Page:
WASHINGTON — A NASA spacecraft studying Mercury has provided compelling support for the long-held hypothesis the planet harbors abundant water ice and other frozen volatile materials within its permanently shadowed polar craters.
The new information comes from NASA’s MErcury Surface, Space ENvironment, GEochemistry, and Ranging (MESSENGER) spacecraft. Its onboard instruments have been studying Mercury in unprecedented detail since its historic arrival there in March 2011. Scientists are seeing clearly for the first time a chapter in the story of how the inner planets, including Earth, acquired their water and some of the chemical building blocks for life.
By observing the Moon using ESO’s Very Large Telescope, astronomers have found evidence of life in the Universe — on Earth. Finding life on our home planet may sound like a trivial observation, but the novel approach of an international
team may lead to future discoveries of life elsewhere in the Universe. The work is described in a paper to appear in the 1 March 2012 issue of the journal Nature.
This picture was taken on 27 October 2011 and also records the planets Mercury and Venus.
The MESSENGER spacecraft will eventually be settling into orbit about Mercury (in 2011). In the meantime, its latest flyby of the planet (used also to adjust its ultimate flight path) has relinguished images of portions of Mercury never seen before. Learn more about the MESSENGER images and its mission here and here.
In a series of three papers appearing in today’s Science, NASA’s spacecraft MESSENGER, reveals the latest information about the planet Mercury. One paper (available here with subscription) focuses on the magnetic field of Mercury. Another paper (available here with subscription) focuses on the distribution of magnesium, calcium and sodium in the region of Mercury, called its exosphere. The third paper (available here with subscription) reviews the latest imagery by the MESSENGER spacecraft and how it has led scientists to re-evaluate the evolution of the surface of Mercury. A simplified overview of the results, with some stunning graphics is available on NASA’s website here.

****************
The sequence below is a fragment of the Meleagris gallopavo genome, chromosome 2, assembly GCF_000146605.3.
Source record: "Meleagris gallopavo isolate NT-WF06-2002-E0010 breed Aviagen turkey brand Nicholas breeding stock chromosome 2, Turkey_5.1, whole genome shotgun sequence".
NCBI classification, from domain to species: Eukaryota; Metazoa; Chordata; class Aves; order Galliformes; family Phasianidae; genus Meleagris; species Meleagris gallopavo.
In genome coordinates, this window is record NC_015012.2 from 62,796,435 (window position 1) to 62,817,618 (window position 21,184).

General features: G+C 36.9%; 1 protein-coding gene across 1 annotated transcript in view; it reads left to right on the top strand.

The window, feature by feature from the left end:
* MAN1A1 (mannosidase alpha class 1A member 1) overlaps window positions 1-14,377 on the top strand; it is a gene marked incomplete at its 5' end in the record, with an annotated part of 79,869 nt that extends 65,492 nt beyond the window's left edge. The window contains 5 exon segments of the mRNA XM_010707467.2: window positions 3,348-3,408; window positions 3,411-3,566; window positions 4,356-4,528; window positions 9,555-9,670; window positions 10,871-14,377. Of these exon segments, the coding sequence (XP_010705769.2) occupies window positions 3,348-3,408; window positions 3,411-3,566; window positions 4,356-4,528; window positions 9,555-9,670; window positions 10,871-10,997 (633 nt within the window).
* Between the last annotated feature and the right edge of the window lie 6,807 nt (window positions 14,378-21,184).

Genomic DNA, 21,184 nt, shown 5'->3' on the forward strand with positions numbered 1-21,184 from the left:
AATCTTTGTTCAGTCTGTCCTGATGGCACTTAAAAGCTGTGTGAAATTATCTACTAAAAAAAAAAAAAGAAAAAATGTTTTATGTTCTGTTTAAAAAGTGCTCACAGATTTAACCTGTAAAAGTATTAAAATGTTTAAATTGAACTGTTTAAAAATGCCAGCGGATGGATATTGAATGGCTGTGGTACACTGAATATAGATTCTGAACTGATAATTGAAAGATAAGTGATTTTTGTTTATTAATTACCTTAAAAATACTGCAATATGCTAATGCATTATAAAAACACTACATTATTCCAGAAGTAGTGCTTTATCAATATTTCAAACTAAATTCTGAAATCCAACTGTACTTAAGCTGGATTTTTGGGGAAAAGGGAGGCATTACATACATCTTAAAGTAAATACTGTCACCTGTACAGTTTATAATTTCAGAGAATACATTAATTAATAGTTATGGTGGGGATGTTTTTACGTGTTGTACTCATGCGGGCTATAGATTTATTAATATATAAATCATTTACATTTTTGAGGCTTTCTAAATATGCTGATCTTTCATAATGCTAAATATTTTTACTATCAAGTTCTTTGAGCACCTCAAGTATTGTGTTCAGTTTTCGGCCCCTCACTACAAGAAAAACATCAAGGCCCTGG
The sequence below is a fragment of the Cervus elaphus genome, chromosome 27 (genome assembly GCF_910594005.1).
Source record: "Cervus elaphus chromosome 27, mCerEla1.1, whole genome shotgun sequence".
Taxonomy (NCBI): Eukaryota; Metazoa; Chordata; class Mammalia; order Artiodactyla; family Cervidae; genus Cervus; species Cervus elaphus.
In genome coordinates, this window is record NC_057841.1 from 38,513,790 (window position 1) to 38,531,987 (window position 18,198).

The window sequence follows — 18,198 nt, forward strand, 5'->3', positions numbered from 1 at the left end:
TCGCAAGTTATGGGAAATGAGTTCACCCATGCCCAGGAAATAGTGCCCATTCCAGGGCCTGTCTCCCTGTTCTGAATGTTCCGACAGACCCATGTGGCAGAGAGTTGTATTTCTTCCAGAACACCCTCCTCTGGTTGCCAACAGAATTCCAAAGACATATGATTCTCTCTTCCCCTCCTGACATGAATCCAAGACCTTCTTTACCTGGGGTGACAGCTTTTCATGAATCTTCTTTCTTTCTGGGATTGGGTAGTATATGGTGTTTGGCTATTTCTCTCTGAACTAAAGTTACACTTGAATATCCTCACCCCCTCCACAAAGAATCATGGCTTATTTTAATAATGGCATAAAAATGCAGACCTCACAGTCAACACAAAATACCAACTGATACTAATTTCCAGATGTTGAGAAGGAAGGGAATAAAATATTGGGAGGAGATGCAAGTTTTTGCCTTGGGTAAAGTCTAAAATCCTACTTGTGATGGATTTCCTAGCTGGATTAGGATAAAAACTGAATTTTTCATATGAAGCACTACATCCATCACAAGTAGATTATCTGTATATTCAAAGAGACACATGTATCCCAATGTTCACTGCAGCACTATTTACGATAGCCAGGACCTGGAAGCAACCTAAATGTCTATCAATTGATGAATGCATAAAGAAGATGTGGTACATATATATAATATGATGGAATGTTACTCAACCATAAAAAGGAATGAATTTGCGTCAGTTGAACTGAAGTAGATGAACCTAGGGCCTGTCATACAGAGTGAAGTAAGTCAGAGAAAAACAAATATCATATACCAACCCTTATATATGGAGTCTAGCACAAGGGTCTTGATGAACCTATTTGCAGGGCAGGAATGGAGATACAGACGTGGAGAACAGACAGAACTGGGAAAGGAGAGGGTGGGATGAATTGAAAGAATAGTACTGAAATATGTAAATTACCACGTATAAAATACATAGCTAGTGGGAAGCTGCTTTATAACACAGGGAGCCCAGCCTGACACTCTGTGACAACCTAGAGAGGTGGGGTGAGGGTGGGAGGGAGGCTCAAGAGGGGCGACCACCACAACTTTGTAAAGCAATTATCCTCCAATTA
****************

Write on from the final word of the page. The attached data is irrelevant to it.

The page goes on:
Earlier this week, NASA released the latest images from the MESSENGER mission to the planet Mercury. MESSENGER stands for Mercury Surface, Space Environment, Geochemistry, and Ranging. You can see the latest images and current status of the mission at http://messenger.jhuapl.edu/
The last time we received images from a spacecraft at Mercury was in 1974. Images from Mariner 10 are still utilized in astronomy classes today. You can compare the Mariner 10 images to the latest MESSENGER images by examining the Mariner 10 images archived by NASA at Goddard Space Flight Center in Maryland and available online at http://nssdc.gsfc.nasa.gov/imgcat/html/mission_page/MC_Mariner_10_page1.html
If all goes well, the MESSENGER spacecraft will become the first spacecraft to actually orbit the planet Mercury beginning on March 18, 2011.